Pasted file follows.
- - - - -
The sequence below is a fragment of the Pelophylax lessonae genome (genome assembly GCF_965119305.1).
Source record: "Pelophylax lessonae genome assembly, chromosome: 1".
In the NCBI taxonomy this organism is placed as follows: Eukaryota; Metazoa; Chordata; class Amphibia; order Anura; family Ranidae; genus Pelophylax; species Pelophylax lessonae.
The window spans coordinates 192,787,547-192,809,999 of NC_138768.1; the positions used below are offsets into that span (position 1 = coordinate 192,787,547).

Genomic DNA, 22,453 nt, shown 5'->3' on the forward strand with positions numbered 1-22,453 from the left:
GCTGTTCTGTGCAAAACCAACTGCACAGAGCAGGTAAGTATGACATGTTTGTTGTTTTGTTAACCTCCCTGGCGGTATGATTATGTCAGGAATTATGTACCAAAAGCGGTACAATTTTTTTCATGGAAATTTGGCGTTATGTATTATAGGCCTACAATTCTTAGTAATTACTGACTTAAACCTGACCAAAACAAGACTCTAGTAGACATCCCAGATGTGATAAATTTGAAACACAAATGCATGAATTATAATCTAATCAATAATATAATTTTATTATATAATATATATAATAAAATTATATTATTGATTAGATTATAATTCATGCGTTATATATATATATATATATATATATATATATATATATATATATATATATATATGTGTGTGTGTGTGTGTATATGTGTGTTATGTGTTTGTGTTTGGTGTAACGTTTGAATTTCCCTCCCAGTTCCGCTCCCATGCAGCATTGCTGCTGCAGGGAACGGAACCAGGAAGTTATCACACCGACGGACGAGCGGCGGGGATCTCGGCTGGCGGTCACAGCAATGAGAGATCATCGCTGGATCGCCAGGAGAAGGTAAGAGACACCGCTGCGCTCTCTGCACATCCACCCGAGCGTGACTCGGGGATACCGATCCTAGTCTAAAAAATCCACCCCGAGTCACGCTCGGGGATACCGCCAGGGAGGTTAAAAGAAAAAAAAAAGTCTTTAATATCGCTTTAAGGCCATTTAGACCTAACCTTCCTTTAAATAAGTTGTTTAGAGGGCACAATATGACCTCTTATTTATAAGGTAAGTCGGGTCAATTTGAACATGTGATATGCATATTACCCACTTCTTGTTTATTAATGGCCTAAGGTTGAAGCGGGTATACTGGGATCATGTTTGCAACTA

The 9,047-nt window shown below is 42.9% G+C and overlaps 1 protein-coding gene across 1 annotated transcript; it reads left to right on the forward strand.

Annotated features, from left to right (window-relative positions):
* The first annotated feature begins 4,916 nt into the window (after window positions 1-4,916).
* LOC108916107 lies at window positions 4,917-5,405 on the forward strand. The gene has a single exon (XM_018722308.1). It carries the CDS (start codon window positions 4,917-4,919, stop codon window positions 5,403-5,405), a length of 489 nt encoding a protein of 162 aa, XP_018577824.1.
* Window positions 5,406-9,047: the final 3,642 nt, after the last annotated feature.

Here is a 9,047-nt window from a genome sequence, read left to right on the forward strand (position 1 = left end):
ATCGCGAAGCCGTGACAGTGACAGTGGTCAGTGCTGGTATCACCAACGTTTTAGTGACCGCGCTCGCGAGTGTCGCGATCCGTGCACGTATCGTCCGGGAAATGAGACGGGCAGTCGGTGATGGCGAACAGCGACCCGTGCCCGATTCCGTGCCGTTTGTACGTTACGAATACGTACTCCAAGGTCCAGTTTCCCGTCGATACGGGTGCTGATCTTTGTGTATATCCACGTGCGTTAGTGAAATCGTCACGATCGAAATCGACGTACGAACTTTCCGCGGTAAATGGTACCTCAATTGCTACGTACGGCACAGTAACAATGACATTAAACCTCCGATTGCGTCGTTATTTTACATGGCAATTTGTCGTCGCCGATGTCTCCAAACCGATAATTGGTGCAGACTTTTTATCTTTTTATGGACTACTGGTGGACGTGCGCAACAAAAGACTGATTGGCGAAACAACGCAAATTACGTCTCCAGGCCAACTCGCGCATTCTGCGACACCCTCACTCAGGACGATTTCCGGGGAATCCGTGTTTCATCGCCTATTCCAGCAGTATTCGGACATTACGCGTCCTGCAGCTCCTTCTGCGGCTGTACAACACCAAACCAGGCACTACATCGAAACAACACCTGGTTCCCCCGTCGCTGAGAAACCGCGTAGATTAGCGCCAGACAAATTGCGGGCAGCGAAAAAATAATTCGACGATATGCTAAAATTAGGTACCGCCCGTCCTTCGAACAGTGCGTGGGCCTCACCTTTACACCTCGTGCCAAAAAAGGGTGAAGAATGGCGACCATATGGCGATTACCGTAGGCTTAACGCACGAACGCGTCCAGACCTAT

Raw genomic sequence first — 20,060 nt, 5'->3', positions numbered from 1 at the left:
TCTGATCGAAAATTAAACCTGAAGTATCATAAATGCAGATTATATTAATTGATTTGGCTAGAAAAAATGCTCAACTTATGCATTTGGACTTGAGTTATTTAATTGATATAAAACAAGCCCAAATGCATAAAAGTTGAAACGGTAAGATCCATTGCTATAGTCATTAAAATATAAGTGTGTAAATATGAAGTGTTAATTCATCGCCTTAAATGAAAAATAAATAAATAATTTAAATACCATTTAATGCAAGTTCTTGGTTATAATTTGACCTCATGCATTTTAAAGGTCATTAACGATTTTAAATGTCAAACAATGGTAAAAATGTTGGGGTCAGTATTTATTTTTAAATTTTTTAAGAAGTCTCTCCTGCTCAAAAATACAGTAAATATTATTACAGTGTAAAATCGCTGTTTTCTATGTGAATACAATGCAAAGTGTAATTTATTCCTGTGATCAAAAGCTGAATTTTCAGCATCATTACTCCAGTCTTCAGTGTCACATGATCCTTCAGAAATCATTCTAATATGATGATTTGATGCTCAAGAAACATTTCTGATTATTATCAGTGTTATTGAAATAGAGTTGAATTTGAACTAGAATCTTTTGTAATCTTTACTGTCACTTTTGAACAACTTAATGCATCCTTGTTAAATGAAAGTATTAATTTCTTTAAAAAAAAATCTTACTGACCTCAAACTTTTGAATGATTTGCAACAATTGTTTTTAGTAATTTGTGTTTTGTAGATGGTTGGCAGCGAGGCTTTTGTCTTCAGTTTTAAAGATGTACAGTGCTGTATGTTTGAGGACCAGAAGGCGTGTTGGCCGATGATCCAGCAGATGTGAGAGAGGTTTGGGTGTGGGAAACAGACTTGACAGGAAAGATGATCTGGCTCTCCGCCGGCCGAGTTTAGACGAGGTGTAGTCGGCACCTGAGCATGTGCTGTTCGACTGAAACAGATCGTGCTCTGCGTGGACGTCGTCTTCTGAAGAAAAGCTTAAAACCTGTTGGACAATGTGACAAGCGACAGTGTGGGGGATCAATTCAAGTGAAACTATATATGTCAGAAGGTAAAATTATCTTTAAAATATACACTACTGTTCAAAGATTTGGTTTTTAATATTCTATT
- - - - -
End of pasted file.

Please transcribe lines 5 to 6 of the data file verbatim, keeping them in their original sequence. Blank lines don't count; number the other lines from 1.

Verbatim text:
Genomic DNA, 22,453 nt, shown 5'->3' on the forward strand with positions numbered 1-22,453 from the left:
GCTGTTCTGTGCAAAACCAACTGCACAGAGCAGGTAAGTATGACATGTTTGTTGTTTTGTTAACCTCCCTGGCGGTATGATTATGTCAGGAATTATGTACCAAAAGCGGTACAATTTTTTTCATGGAAATTTGGCGTTATGTATTATAGGCCTACAATTCTTAGTAATTACTGACTTAAACCTGACCAAAACAAGACTCTAGTAGACATCCCAGATGTGATAAATTTGAAACACAAATGCATGAATTATAATCTAATCAATAATATAATTTTATTATATAATATATATAATAAAATTATATTATTGATTAGATTATAATTCATGCGTTATATATATATATATATATATATATATATATATATATATATATATATATATATGTGTGTGTGTGTGTGTATATGTGTGTTATGTGTTTGTGTTTGGTGTAACGTTTGAATTTCCCTCCCAGTTCCGCTCCCATGCAGCATTGCTGCTGCAGGGAACGGAACCAGGAAGTTATCACACCGACGGACGAGCGGCGGGGATCTCGGCTGGCGGTCACAGCAATGAGAGATCATCGCTGGATCGCCAGGAGAAGGTAAGAGACACCGCTGCGCTCTCTGCACATCCACCCGAGCGTGACTCGGGGATACCGATCCTAGTCTAAAAAATCCACCCCGAGTCACGCTCGGGGATACCGCCAGGGAGGTTAAAAGAAAAAAAAAAGTCTTTAATATCGCTTTAAGGCCATTTAGACCTAACCTTCCTTTAAATAAGTTGTTTAGAGGGCACAATATGACCTCTTATTTATAAGGTAAGTCGGGTCAATTTGAACATGTGATATGCATATTACCCACTTCTTGTTTATTAATGGCCTAAGGTTGAAGCGGGTATACTGGGATCATGTTTGCAACTA